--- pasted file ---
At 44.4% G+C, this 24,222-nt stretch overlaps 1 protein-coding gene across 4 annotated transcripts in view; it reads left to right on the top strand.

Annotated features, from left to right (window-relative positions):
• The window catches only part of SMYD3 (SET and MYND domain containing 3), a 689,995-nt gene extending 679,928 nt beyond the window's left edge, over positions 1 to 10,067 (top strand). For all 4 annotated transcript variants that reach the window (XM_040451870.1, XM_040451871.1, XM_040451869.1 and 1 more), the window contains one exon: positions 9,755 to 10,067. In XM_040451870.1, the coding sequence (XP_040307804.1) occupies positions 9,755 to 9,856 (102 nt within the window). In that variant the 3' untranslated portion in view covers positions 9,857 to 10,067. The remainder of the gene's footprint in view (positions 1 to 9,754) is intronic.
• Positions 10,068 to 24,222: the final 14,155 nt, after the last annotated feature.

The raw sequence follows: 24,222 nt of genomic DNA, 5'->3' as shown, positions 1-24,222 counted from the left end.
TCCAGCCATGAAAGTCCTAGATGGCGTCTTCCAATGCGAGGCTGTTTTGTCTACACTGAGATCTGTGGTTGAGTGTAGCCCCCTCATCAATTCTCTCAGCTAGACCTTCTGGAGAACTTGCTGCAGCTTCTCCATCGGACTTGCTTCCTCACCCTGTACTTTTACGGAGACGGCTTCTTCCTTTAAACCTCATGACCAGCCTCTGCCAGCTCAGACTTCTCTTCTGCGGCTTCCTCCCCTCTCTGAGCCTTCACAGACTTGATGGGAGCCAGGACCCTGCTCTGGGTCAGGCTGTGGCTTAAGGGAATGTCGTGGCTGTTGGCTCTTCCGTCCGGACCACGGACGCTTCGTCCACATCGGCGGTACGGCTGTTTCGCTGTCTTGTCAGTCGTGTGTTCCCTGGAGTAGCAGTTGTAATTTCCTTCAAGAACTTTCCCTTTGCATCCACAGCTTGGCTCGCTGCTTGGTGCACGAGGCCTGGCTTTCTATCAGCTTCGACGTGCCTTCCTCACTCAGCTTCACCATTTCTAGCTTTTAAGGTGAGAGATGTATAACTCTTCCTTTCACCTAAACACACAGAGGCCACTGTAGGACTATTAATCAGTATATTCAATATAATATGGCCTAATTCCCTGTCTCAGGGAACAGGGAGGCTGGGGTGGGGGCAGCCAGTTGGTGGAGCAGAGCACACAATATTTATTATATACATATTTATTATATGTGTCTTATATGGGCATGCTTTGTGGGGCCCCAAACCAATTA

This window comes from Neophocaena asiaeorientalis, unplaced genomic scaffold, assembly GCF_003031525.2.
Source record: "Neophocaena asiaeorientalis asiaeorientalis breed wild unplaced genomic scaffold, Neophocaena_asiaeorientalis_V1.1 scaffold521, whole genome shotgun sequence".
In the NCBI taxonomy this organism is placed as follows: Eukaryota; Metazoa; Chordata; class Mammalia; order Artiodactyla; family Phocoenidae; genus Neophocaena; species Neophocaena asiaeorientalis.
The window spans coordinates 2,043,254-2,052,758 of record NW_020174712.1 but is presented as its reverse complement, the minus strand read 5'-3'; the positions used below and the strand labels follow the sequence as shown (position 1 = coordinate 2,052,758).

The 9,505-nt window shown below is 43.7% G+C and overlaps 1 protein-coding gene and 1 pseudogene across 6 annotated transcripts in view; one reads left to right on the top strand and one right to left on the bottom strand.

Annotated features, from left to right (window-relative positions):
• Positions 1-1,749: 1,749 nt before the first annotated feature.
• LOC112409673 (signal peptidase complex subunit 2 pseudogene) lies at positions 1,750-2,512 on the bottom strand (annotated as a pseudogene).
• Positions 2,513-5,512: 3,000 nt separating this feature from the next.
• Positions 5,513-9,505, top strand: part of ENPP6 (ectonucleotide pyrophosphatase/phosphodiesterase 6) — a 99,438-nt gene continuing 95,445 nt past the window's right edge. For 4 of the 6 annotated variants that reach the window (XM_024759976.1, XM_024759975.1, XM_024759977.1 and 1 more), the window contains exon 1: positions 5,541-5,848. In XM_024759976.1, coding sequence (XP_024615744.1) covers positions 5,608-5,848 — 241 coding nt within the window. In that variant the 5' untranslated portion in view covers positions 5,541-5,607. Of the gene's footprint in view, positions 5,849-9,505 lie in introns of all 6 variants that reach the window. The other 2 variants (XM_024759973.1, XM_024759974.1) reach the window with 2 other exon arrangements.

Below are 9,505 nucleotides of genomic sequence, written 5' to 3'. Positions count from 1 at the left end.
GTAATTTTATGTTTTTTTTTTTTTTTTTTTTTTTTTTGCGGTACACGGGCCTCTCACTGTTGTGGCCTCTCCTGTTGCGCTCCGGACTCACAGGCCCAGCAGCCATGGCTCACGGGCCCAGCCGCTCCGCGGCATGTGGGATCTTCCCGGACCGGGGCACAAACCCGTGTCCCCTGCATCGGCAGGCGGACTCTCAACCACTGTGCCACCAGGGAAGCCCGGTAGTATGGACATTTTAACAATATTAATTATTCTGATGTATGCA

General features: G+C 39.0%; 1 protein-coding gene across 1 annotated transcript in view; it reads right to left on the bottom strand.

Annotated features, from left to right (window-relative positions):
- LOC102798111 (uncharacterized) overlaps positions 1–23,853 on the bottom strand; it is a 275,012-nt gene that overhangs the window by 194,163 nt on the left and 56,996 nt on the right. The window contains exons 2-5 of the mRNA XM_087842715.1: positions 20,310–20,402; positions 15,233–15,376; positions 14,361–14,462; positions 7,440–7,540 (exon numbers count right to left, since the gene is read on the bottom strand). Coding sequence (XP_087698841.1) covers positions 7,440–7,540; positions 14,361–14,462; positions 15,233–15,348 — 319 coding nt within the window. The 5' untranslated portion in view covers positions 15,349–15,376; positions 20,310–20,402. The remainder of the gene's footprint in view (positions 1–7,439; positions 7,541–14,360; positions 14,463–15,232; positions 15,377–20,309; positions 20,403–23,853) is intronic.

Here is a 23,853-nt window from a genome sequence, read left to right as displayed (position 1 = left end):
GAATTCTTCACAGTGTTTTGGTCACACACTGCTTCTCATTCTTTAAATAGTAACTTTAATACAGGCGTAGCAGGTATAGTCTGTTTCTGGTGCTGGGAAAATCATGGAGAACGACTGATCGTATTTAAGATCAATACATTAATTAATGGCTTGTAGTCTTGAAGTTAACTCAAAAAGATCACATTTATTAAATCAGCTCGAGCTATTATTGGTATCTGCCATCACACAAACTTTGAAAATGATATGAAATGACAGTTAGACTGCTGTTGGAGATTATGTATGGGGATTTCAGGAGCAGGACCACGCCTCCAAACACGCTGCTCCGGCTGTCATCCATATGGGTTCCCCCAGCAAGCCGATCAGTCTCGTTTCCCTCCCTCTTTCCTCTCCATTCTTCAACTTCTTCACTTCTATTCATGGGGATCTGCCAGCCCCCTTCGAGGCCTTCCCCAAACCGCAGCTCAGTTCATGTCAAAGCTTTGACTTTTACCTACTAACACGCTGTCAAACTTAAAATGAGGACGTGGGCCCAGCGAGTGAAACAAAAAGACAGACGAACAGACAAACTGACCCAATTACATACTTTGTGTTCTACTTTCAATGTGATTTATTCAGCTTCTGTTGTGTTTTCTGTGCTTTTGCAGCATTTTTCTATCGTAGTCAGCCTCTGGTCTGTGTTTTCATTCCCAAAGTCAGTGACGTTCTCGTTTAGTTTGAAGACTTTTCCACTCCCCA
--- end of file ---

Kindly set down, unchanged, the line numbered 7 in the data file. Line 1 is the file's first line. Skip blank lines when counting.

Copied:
This window comes from Neophocaena asiaeorientalis, unplaced genomic scaffold, assembly GCF_003031525.2.